Shiritsu tantei Hama Maiku: Namae no nai mori (Video 2002) Poster

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Sort of like a reincarnation of Mike Hama--but a bit better
MartinHafer2 May 2011
Warning: Spoilers
A decade before, Masatoshi Nagase starred in three 'Mike Hama' (or 'Mike Hammer') detective films as well as a spin-off TV series. I've seen all the films and felt very conflicted about them. On one hand, they had a neat quirkiness but on the other, they lost the quirkiness as each film progressed and they became dark and bloody--for me an inexplicable combination. Here in "Mike Yokohama: A Forest With No Name", Nagase is back and his character is very, very similar to Mike Hama. Sure, he's missing his old Nash Metropolitan auto and a bit of the quirkiness is also missing. But, on the positive side for me, the plot is less grisly than the Hama films and I liked the finished product--even if the ending was very vague (which will no doubt irritate some).

Like the Hama films, it begins with him being broke and owing a lot of bills--particularly to a local mobster. But he sees a chance to get ahead when a rich guy inexplicably comes to lowly Mike Yokohama for help. It seems that the rich man's daughter has fallen in with some weird cult-like organization. Mike goes undercover by entering this same spiritual retreat and finds that it's a bit hard to describe. While it is non-religious and no obvious thought-control is exerted on the residents, everyone there acts bizarre--like it IS a cult. And Mike obviously does not fit in with the program. However, as the film progresses, the viewer is sucked into the mystery--and it ends with a confusing finale that will no doubt leave the viewer confused and questioning the meaning of it all. I liked this but as I said above, some might feel irritated by this uncertainly. I did like the story and appreciated that the mystery and not gore were front and center--making for me, a much better sort of film than the earlier ones.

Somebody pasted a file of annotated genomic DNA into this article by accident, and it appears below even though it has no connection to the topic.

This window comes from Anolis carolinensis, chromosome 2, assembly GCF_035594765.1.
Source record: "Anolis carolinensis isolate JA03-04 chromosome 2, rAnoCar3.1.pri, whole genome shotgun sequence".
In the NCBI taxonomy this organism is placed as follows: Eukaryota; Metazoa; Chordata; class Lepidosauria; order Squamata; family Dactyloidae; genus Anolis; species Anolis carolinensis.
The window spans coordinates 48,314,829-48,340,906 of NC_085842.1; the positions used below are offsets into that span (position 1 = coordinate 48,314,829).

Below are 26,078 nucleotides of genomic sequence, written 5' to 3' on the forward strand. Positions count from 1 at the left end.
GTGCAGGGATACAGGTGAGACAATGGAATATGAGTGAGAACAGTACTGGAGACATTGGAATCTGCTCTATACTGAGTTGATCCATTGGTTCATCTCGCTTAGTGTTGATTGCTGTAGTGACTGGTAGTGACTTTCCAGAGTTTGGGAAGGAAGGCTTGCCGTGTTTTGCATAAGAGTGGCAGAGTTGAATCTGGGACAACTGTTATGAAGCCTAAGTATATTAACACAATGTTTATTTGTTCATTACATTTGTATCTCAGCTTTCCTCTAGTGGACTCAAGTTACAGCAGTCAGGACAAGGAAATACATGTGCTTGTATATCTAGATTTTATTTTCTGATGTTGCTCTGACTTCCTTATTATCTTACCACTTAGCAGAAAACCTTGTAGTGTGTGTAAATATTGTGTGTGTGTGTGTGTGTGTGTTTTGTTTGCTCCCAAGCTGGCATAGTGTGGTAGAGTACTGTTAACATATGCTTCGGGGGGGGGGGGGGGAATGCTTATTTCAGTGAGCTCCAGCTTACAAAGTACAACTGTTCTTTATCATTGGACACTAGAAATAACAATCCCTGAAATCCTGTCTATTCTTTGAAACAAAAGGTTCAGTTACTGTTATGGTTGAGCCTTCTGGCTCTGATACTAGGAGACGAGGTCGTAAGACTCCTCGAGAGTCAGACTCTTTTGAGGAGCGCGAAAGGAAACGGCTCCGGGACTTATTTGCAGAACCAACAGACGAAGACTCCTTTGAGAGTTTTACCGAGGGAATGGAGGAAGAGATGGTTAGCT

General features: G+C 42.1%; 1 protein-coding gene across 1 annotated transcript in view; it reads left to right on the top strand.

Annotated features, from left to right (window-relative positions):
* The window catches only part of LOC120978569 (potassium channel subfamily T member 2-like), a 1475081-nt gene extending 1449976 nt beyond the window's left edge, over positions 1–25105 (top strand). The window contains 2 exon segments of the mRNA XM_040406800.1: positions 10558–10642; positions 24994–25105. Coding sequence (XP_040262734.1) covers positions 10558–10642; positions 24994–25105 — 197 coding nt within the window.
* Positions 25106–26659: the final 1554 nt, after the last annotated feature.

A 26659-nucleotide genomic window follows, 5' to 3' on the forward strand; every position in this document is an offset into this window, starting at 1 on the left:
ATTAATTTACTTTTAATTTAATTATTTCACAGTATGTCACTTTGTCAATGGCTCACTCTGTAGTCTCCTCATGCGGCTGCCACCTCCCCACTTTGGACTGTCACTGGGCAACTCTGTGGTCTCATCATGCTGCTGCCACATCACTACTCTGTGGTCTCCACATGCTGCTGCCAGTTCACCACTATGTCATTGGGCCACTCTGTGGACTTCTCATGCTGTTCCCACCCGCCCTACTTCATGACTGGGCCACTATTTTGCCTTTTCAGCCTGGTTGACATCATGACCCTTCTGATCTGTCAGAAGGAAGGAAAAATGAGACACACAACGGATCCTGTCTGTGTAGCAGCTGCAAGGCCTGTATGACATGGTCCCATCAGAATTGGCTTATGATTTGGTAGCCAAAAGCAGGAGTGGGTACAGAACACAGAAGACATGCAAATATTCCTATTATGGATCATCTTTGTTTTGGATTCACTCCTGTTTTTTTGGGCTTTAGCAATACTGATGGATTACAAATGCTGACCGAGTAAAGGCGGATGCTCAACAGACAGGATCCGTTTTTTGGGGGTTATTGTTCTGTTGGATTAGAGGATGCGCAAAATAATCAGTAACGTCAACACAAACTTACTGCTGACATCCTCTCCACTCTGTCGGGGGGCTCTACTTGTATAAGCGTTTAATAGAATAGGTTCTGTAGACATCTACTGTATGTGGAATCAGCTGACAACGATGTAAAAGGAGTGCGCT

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May contain spoilers, but i don't think so.
brokendreams719016 December 2005
Warning: Spoilers
See, the first time through this movie will leave you saying, "What the toilet bowl did I watch this for?" The quality is pretty bad, some of the acting is bad. Generally, the movie isn't all too eye opening. In fact, I fell asleep my first time through. But since I spent $3.75 on a blind pick (the guy on the front + "crime has a new enemy" written on the cover made this so)I had to watch it. So I went back and re-watched it. If you like quiet, slow movies here's what's in store for you:

Story: As it says on the back...Mike Yokohama is a private investigator who comes across a job where he must retrieve a girl from a get away. At first glance this might look violent. You're wrong. This movie had almost as much violence as a man's morning ritual. The point of the movie wasn't about violence and there was some deeper meaning which made the movie somewhat worthwhile.

Video: Horrible. I hated the quality of it. The movie is really slow so it can put you to sleep really easily under the right circumstances. The quality gives an 80's feel to it.

Audio: Pretty good, it's subtitled so you don't have to worry about a crappy English dubbing. The music was pretty nice, but it gave a drowsy feel which helped put me to sleep the first time.

Overall: You might notice I've been negative about the movie. Well, it wasn't something that gave me an immediate satisfaction. The ending leaves questions. Here is what I recommend: See this movie. Chances are you'll catch it as a rental for a while. It's kinda fun but there are a lot of things which are deeper than the eye can see. ESPECIALLY THE ENDING. I gave this movie a 7 because I laughed at the end, a lot. In fact, it gives a sense of satisfaction. I recommend this movie to people who are willing to put aside some poor quality an enjoy a nice movie which reflects some bigger things.

P.S. There is a lot of symbolism in it. Look at element before you decide on the movie. Note: The end takes a few seconds to click.
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Dream Dreams More Amusing
frankgaipa23 July 2005
Warning: Spoilers
Dropped in this rental one lazy night, hardly remembering what I'd ordered. Knew it was another Maiku hama. At least one of the "Mike Hammers" had played the San Francisco Film Fest one year, and amused mildly. Expecting farce, I watched the grainy nighttime opening segue to a really seventies set up: father seeks daughter's rescue from cult. Rockford. Cult members eschew names for numbers. The Prisoner. Finally I grabbed the sleeve. How old? What? 2002? No! Yes. Not '72. And no I hadn't mis-seen the director's name. Shinji Aoyama, two years after Eureka, not, apparently, some freshman effort. Then came (small spoiler) the tree. No, this one isn't lethal, but a line or two the cult-mother doctor speaks to Maiku make the allusion plain enough. When did Kurosawa release Charisma? 1999, not just before this but before even Eureka.

Not quite awful but, like a lot of seventies trash, dreamy, lazy, naive, lulling, simple, dark, something to fall asleep to and dream dreams more amusing.
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